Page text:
The Miami Marlins are going to have to eventually begin the 2013 season, much to the dread of Marlins fans everywhere. To that end, they took steps to advance their spring training and move on to the official season, and Fish Stripes is here to discuss those moves.
Marlins trim Spring Training roster by 11 players | marlins.com: News
Round one of Marlins cuts came on Friday morning, and 11 players were informed they wouldn't be part of the Opening Day roster. For many young players, some in their first big league camp, the news was expected. For others, Friday marked their last day in the organization.
The Marlins that were cut from the team's major league camp include some prospects such as 10th-ranked prospect (according to Fish Stripes) lefty starter Adam Conley, 11th-ranked prospect infielder Derek Dietrich, third baseman Zack Cox, and relievers Arquimedes Caminero, Brian Flynn and Raudel Lazo. It also included a number of players who have little to no future with the team, including non-roster invitee Michael Wuertz. The other players who were cut were Michael Brady, Scott Maine, Danny Black, and Kevin Mattison.
For most of these players, it is unlikely they have much of a future on the team, as they represent simple minor league depth. Conley and Dietrich are legitimate prospects for a Marlins team looking to rebuild after an awful 2012 season; both players may very well see major league play by 2013. For Conley, this year in Double-A will be about following up on a very strong 2012 season. Conley threw 127 innings between Low-A Greensboro and High-A Jupiter, and he was very good at both levels. In Low-A, he dominated at a pace slightly below that of Jose Fernandez's level, striking out 84 batters while walking 24 in just 74 1/3 innings. His High-A performance suffered a little, but his strikeout and walk rates stayed relatively close to his Low-A numbers. He now follows fellow prospect Fernandez to Double-A, and if both perform well, there could be rotation spots waiting for them in 2014.
For Dietrich, his goal is to learn a new position in time to man it for the Marlins by 2014. All signs point to him taking over either second or third base in Triple-A New Orleans this season, and if he looks good there defensively this season, he may be in line for a starting job in the majors. Of course, that also depends on how well his bat develops; as good of a performance as he has had in the minors, it has been fueled by a high batting average on balls in play, and he has to either prove he can keep that up or at least drop his strikeouts before making the bigs.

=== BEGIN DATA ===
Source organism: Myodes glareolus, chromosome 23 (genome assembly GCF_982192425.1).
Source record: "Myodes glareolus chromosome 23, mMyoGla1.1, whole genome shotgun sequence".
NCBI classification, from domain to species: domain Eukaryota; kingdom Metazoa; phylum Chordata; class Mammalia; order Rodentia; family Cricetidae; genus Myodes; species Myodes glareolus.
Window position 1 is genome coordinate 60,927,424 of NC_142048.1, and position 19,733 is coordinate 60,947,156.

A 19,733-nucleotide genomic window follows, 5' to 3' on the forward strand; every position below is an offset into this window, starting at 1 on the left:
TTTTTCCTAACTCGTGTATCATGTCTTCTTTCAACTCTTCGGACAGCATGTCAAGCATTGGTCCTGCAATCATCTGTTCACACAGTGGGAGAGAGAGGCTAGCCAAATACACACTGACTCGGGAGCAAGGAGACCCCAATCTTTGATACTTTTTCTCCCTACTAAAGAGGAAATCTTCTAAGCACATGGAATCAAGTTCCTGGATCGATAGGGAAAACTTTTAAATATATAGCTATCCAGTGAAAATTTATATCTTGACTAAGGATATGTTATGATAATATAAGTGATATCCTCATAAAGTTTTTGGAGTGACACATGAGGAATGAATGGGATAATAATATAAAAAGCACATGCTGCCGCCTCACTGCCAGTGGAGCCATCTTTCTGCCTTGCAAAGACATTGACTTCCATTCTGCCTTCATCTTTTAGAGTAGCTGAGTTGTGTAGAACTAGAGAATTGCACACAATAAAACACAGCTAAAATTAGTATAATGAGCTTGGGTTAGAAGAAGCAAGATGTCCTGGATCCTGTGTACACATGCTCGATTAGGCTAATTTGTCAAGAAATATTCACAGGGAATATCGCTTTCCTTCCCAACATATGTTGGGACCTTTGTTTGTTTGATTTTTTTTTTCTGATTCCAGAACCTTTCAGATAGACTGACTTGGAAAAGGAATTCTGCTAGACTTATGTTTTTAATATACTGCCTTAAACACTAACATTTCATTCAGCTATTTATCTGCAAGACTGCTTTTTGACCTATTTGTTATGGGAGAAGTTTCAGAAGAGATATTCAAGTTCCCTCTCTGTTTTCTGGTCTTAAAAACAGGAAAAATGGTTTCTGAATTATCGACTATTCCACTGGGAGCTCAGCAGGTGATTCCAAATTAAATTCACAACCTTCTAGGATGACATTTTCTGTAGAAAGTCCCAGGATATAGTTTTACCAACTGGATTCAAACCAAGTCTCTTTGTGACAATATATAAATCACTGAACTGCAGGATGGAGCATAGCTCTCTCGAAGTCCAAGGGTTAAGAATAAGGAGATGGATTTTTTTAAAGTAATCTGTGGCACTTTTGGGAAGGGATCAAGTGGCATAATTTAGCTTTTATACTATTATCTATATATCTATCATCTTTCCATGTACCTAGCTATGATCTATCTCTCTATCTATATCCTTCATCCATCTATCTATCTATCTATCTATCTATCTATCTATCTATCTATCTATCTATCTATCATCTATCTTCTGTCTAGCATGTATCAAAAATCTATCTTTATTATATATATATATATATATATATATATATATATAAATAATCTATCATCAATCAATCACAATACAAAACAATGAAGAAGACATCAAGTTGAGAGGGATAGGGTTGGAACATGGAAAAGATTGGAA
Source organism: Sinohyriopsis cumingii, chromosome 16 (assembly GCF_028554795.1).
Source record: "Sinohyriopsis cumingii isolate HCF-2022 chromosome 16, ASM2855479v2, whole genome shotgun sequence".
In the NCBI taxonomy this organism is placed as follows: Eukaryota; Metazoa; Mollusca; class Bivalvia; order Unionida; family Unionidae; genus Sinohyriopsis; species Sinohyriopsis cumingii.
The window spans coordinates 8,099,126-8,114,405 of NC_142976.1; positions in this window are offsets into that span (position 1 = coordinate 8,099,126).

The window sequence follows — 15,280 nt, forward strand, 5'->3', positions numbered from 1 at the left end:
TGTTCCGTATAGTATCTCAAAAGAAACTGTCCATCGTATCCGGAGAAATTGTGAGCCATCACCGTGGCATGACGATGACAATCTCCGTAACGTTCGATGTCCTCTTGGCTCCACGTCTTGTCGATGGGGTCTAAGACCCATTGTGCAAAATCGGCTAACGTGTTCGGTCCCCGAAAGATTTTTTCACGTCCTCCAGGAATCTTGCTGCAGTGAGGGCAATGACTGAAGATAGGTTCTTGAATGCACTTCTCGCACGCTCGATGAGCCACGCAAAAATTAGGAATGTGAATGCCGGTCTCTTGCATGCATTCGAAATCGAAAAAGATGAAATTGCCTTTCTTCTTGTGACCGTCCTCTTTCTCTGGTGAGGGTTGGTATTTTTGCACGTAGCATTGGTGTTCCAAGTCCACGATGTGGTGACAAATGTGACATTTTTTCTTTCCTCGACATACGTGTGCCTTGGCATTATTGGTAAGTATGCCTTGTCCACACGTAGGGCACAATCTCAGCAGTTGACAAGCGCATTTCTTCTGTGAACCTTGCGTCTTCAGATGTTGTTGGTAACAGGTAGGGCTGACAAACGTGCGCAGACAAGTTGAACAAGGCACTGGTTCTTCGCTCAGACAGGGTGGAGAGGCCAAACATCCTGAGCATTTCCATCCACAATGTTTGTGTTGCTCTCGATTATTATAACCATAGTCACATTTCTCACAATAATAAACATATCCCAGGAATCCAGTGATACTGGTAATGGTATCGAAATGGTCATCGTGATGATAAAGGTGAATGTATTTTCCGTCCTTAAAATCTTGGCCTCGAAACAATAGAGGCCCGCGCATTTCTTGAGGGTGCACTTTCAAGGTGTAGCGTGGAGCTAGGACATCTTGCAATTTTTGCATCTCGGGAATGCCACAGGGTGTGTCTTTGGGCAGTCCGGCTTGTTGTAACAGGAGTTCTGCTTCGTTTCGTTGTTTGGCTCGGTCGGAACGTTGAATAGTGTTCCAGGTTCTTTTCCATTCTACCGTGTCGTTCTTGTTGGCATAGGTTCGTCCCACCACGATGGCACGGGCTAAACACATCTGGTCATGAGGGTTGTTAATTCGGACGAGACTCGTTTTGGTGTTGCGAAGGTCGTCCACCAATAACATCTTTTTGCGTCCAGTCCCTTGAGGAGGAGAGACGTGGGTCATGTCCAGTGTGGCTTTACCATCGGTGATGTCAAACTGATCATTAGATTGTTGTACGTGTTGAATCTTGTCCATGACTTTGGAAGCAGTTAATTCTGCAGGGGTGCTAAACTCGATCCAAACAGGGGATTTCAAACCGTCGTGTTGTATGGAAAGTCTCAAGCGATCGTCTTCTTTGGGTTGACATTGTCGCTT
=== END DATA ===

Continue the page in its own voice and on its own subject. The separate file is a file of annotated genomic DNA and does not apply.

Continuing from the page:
Marlins right-hander Ricky Nolasco named Opening Day starter mid-game | marlins.com: News
Marlins right-hander Ricky Nolasco, the franchise leader in wins, innings pitched and strikeouts was informed by manager Mike Redmond as he was taken out of Thursday's game he'd be the team's Opening Day starter.
This, of course, was no surprise to the Marlins or to their fans. Nolasco is the only viable veteran starter left after the team dealt away one of their remaining ties to the 2006 era Marlins in Josh Johnson. Noalsco, however, is far from the 2008 version who looked like an ace.
Manager Mike Redmond mentioned a few things regarding Nolasco's veteran leadership role on the team.
"He knows how to pitch. He knows the league," Redmond said. "I think he will definitely help some of our young guys about how to pitch certain hitters in certain situations. That experience, we don't have a lot of that, whether it is in the bullpen or with our starters. He's that guy who definitely our young guys will look to for a little guidance."
This may end up being the most important reason why Nolasco represents the "ace" of the staff. The matter of who pitches on Opening Day is hardly relevant, since most starting pitchers make between 31 and 33 starts during the regular season anyway. The difference lies in what the role supposedly represents. Being the ace of the staff, according to Redmond, also brings with it a leadership responsibility that Nolasco did not previously have to provide. The Marlins are looking for him to teach the other young players how to make it through a big-league season and perform well.
Of course, given the fact that Nolasco has struggled since 2009 and has a very questionable future after this year, perhaps he is not the best pitcher to fill this role. Unfortunately, he is the only pitcher the Marlins have to do this, and despite his struggles, he still likely has the best stuff in terms of a fastball / breaking ball mix on the team. His tutelage may be helpful to everyone, particularly Jacob Turner, who presents a similar pitching style. Here's hoping Nolasco can put it together and provide the Marlins' young starters some assistance.